Metagnomy is a form of supernatural cognition, now generally referred to as “extrasensory perception” by parapsychologists.


Derived from the Greek meta- ('beside') and gnomonia ('interpretation')


Although this term was employed by the French psychical researcher Dr. Eugen Osty, it seems to have been originally coined by the researcher Emile Boirac (1851-1917) in his book L' Avenir des Sciences Psychiques (Paris, 1917), and was ascribed in Dr. Osty's work Supernatural Faculties in Man (London, 1923).


Metagnomy is cognition of the present obtained through means other than sensory, while the latter relates to the future. Metagnomy itself is of two types: clairvoyance and telepathy.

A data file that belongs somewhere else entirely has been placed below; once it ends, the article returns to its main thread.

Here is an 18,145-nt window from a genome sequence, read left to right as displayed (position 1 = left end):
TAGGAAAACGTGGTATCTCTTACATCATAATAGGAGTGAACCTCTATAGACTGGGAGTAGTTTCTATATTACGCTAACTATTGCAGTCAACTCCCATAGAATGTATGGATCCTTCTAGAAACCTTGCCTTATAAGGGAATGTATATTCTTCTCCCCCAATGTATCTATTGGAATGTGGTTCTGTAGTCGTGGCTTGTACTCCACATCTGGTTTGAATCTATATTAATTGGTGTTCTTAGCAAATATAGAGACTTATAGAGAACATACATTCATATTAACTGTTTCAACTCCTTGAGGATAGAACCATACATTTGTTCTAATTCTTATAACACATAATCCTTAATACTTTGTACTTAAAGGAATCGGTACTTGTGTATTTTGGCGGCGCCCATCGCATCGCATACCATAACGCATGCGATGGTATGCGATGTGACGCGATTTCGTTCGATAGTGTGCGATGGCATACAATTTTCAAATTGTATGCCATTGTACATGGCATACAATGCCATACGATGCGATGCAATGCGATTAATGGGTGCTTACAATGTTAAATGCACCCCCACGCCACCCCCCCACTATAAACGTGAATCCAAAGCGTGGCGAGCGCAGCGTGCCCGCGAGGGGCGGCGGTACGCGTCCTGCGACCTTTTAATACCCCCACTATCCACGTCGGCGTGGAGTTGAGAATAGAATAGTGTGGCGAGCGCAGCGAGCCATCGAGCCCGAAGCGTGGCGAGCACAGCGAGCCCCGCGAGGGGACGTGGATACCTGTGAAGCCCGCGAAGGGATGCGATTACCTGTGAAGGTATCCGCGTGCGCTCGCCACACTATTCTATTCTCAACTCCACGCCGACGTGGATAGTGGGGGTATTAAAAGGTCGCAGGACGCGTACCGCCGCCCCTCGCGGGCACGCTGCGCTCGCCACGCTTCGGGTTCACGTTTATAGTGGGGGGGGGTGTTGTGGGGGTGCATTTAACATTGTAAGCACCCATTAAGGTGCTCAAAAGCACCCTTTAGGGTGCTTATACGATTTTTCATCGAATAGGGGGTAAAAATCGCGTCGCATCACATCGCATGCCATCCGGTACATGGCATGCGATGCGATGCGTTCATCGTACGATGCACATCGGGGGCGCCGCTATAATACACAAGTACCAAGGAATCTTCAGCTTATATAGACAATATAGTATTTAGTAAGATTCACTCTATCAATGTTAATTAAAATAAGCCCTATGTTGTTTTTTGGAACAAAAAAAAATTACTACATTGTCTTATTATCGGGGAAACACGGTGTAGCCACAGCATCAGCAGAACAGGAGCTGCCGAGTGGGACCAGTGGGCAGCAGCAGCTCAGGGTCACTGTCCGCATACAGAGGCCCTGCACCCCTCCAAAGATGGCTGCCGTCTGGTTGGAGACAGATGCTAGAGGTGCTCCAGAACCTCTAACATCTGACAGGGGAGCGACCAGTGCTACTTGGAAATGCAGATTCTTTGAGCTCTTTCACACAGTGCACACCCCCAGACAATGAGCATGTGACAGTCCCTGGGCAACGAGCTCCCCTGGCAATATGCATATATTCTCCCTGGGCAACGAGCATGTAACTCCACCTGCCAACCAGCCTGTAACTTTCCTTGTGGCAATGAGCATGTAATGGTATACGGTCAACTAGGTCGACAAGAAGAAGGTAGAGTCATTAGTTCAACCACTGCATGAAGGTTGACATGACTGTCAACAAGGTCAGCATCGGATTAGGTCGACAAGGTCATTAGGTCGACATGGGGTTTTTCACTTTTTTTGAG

Two of the most famous metagnomists are Andrew Jackson Davis (1826-1910), who was known by the nickname The Poughkeepsie Seer. Although quite uninstructed, it was said that he was able to discourse fluently upon medical, psychological, and general subjects. In November 1845, while clairvoyant, he dictated to the Rev. William Fishbough, in New York, his first work, The Principles of Nature, her Divine Revelations, and a Voice to Mankind. He in turn directly influenced self-proclaimed psychic Edgar Cayce (1877-1945) who adopted “trance diagnosis” and similar activities with few modifications from Davis's example.

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